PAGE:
Iran’s heavily constricted social media has once again proved its worth. Placed under severe restrictions after protestors used Facebook as a rallying ground after the disputed verdict of the 2009 elections, it has now become an important source of help for the earthquake-hit people of northwestern Iran. In the aftermath of the August 11 quake, which left over 300 injured and thousands homeless, journalists—most of them based in Iran—initiated a Facebook group, Ahar Earthquake, to gather reliable news about the tragedy and source funds for victims.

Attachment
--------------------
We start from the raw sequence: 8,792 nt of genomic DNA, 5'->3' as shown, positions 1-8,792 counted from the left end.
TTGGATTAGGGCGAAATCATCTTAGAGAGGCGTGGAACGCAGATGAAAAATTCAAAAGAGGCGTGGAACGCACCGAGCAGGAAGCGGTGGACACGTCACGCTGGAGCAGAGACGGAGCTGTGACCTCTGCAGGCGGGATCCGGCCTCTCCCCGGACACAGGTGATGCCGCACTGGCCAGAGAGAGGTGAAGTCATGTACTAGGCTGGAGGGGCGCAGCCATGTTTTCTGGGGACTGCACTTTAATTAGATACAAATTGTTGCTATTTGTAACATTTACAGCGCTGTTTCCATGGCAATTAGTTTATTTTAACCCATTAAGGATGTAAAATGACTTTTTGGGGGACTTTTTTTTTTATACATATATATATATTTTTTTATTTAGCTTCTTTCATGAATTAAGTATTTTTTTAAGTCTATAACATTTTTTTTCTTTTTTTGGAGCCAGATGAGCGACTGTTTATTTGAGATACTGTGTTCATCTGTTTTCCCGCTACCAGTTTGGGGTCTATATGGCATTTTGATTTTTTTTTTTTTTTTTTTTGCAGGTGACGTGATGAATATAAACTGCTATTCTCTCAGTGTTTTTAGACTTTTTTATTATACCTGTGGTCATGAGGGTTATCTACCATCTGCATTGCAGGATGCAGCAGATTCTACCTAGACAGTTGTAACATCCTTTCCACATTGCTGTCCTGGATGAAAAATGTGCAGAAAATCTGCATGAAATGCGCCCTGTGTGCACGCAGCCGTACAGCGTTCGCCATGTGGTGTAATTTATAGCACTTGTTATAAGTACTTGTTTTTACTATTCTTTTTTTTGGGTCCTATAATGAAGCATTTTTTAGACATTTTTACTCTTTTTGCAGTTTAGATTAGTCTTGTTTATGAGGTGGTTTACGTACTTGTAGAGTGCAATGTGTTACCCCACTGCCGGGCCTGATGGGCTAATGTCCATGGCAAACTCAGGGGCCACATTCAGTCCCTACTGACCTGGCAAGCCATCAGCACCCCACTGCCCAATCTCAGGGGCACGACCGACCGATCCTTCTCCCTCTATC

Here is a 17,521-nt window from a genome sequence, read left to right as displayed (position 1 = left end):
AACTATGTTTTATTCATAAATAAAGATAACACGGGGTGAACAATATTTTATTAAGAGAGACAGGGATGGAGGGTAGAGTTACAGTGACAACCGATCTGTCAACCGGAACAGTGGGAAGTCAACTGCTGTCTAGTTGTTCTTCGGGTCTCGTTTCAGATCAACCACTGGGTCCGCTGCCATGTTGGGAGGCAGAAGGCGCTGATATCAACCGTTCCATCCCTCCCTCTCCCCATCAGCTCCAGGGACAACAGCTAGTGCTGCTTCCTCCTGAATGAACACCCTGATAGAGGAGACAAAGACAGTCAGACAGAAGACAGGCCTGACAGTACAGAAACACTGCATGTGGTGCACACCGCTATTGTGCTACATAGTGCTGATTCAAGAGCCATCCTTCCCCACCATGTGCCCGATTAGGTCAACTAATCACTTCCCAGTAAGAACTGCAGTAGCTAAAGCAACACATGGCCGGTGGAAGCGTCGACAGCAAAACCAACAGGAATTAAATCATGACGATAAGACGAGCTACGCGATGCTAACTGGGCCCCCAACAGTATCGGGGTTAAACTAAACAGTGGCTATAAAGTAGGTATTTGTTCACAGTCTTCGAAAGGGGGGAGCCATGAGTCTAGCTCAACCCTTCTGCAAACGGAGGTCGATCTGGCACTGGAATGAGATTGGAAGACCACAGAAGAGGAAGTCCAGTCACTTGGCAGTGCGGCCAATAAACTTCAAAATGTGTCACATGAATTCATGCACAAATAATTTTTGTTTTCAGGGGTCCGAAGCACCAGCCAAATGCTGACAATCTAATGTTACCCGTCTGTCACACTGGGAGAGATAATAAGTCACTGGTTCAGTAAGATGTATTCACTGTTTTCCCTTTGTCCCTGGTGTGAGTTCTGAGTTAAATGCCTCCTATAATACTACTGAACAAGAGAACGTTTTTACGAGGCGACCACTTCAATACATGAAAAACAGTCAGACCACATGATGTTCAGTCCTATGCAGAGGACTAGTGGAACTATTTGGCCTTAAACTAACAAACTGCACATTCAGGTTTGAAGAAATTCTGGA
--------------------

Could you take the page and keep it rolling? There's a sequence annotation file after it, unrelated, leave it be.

“The main problem now is making water and food available,” Sasan Aghaei, an independent journalist wrote in a post. Existing Facebook groups like Female Equals Male also stepped in. It encouraged followers to head to blood-donation stations across Iran. “I work for a blood-transfusion centre in Tehran and I can say it was the first time that I have ever seen people being so eager to donate blood. The group has always been us, pushing, advertising and asking people to do so,” reads a post.
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